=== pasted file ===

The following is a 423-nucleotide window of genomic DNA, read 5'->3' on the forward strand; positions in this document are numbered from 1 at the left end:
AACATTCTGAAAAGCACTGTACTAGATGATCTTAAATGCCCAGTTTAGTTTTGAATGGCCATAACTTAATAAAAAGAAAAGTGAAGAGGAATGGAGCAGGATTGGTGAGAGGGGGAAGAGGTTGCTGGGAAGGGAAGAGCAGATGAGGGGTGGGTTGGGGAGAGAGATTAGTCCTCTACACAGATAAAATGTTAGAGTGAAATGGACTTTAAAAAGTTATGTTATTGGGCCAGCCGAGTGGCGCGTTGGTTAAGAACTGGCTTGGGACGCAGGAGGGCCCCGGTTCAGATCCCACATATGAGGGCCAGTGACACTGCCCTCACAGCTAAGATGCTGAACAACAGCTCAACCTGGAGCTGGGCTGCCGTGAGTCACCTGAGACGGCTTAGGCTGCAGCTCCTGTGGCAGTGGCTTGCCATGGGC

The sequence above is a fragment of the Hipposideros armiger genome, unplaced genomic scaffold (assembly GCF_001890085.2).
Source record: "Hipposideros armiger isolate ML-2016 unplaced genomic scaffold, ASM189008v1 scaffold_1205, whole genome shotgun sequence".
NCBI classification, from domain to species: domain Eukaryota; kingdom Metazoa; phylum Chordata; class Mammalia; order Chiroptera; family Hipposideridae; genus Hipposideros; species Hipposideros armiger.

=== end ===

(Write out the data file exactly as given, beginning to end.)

The following is a 423-nucleotide window of genomic DNA, read 5'->3' on the forward strand; positions in this document are numbered from 1 at the left end:
AACATTCTGAAAAGCACTGTACTAGATGATCTTAAATGCCCAGTTTAGTTTTGAATGGCCATAACTTAATAAAAAGAAAAGTGAAGAGGAATGGAGCAGGATTGGTGAGAGGGGGAAGAGGTTGCTGGGAAGGGAAGAGCAGATGAGGGGTGGGTTGGGGAGAGAGATTAGTCCTCTACACAGATAAAATGTTAGAGTGAAATGGACTTTAAAAAGTTATGTTATTGGGCCAGCCGAGTGGCGCGTTGGTTAAGAACTGGCTTGGGACGCAGGAGGGCCCCGGTTCAGATCCCACATATGAGGGCCAGTGACACTGCCCTCACAGCTAAGATGCTGAACAACAGCTCAACCTGGAGCTGGGCTGCCGTGAGTCACCTGAGACGGCTTAGGCTGCAGCTCCTGTGGCAGTGGCTTGCCATGGGC

The sequence above is a fragment of the Hipposideros armiger genome, unplaced genomic scaffold (assembly GCF_001890085.2).
Source record: "Hipposideros armiger isolate ML-2016 unplaced genomic scaffold, ASM189008v1 scaffold_1205, whole genome shotgun sequence".
NCBI classification, from domain to species: domain Eukaryota; kingdom Metazoa; phylum Chordata; class Mammalia; order Chiroptera; family Hipposideridae; genus Hipposideros; species Hipposideros armiger.